Insulate the hot water pipes in your basement. This usually pays for itself in months. You can order this pipe insulation online from Loewe’s or Home Depot (or other hardware stores), have it delivered to your house (hence avoiding any COVID-19 risk) and install it in minutes.
Insulate the ceiling of your basement with 12” of fiberglass. This usually pays for itself in less than a year. You can order this online from Loewe’s or Home Depot (or other hardware stores), have it delivered to your house (hence avoiding any COVID-19 risk) and install it in a day or two. Wear gloves and a face mask – it does not need to be an N95 respirator – a cloth mask (like a ski mask) will do. This is the insulation I used myself. It has a high recycled glass content.
Add “fit from the inside” windows to your double-glazed windows to make them triple-glazed. These windows usually pay for themselves in a few years. You can order them to the exact size of your windows from any of several companies. Read my review of four different companies’ windows in the mini book which you can download by clicking here.
U.S.A.-grown organic cotton has the lowest carbon footprint of all the major fibers (cotton, hemp and polyester) used for making shirts. Its carbon footprint is 61% lower than conventionally grown cotton, 35% lower than imported organic cotton and 76% lower than polyester1. However, even U.S.A.-grown organic cotton still generates a small carbon footprint. This carbon footprint is offset completely by Zero Carbon®LLC by purchasing verified, incremental carbon offsets2. The total lifetime carbon footprint of a T-shirt is about twice that of making it. This extra carbon footprint is caused by washing and drying the shirt over its lifetime3. This entire lifetime carbon footprint is completely offset by the carbon offsets purchased by Zero Carbon®LLC.
So you can feel great about buying this T-shirt because it has a zero carbon footprint over its entire lifetime! We believe it is the world’s first zero carbon clothing.
Zero dyes. Zero bleach. Zero carbon.
All cotton. All organic. All made in the USA.
Soft on your skin
Soft on your planet™
Zero Carbon®Clothing Co.
1. Ecological Footprint and Water Analysis of Cotton, Hemp and Polyester. Nia Cherrett, John Barrett, Alexandra Clemett, Matthew Chadwick, and M.J. Chadwick, 2005. Study conducted by the Stockholm Environmental Institut.
2. These carbon offsets fund a project to capture methane gas that would otherwise leak into the atmosphere from exposed coal seams on the Southern Ute Indian reservations in Utah. Even the carbon offsets support American jobs and communities! Methane gas is 25 times stronger than carbon dioxide in causing global warming. These carbon offsets are audited and verified to be real and incremental by Cool Effects™. Verified incremental means that the carbon offset would not have happened without this program. This is in contrast to many carbon offsets that rely on planting trees in rainforests to capture carbon dioxide out of the atmosphere. Reforestation programs are often not truly incremental because trees naturally seed and regrow, especially in a rainforest. So planting trees does not necessarily result in capturing more carbon dioxide from the atmosphere than would happen naturally. The Southern Ute Indian methane capture project is 100% incremental because if the Tribe did not capture the methane it would leak into the atmosphere and cause global warming.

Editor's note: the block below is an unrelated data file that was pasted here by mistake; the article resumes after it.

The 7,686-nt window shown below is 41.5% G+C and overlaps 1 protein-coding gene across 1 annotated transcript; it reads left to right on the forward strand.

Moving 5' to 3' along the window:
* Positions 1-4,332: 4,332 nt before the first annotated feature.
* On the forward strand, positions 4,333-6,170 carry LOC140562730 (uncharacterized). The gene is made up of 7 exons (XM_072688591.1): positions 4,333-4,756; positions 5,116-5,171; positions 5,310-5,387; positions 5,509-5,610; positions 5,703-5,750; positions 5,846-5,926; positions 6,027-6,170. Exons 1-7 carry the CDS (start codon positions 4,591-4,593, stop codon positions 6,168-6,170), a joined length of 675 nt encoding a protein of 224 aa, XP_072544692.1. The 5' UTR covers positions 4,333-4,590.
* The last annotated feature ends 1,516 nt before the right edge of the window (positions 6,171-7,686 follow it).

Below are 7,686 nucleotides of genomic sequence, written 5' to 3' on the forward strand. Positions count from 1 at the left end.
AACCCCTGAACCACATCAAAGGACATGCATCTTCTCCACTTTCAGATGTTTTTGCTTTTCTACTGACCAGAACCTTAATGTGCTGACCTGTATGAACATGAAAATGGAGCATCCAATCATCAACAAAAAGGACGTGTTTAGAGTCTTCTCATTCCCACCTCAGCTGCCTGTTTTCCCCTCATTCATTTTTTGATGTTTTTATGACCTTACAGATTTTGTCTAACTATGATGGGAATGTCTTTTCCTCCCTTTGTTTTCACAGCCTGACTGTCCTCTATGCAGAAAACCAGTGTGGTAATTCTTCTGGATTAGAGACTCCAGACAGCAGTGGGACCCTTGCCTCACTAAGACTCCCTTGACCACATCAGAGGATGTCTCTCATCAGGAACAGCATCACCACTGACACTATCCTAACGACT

3. Mapping of Evidence on Sustainable Development Impacts that Occur in the Lifecycles of Clothing.Carbon Trust and BCG Analysis, DEFRA, 2007. Institute for Sustainable Resources, Queensland University of Technology.
If you want to reduce your secondary carbon footprint (in other words the carbon footprint caused by the products you buy rather than the carbon footprint caused by heating your home or driving your car) then you need to start buying products with a zero-carbon footprint, or at least ones with the lowest possible carbon footprint that still get the job done for you.
The secondary footprint comes in two parts:
Part 1 is the carbon footprint of making, selling and delivering the product to you, and
Part 2 is the carbon footprint of using the product over its lifetime
You may think that part 2 is so small as to be ignored. Surely the biggest carbon footprint is in making the product, right? Sometimes yes, but often no. For instance, building a house is expensive and it creates a high carbon footprint from making concrete for the foundation, glass for the windows and copper for the wiring. Building scientists have estimated that the embodied carbon footprint of a house (i.e., how much carbon dioxide is emitted by building the house) is approximately equal to the carbon footprint caused by heating and cooling the house over its lifetime. At the other end of the spectrum, scientists have estimated that the carbon footprint caused by washing and drying a T-shirt over its lifetime is approximately equal to that of making the T-shirt. What we really care about is the lifetime carbon footprint.
There are very few products today that have a zero-carbon footprint. Zero Carbon LLC has introduced one, a T-shirt with a lifetime carbon footprint of zero. Since everyone needs T-shirts, buying one of these instead of buying a “fast-fashion” T-shirt is a great way to reduce your secondary carbon footprint. However, the first priority is to cut your primary carbon footprint and the best way to do that is to implement the fab four on your house. I.e., install 12” of fiberglass insulation in your attic and in the ceiling of your basement, replace your AC units with heat pumps, install single or double-glazed windows with triple-glazed windows when you are replacing your windows and install solar panels on your roof.
You can see the Zero Carbon™ T-shirt by clicking here
Strut your zero carbon credentials with a T-shirt with a lifetime carbon footprint of zero! This T-shirt is made from wonderfully soft organic cotton. The cotton was grown on a family farm in Texas and the T-shirt was sewn in South Carolina. Domestic organic cotton has the lowest carbon footprint of all major fibers used in making T-shirts. The small remaining carbon footprint (including that of washing and drying it over its lifetime) is completely offset by us buying carbon offsets. These carbon offsets are independently verified to be both real and incremental (i.e., the carbon reduction would not have happened without the offset). The Zero Carbon™ T-shirt – soft on your skin, soft on your planet.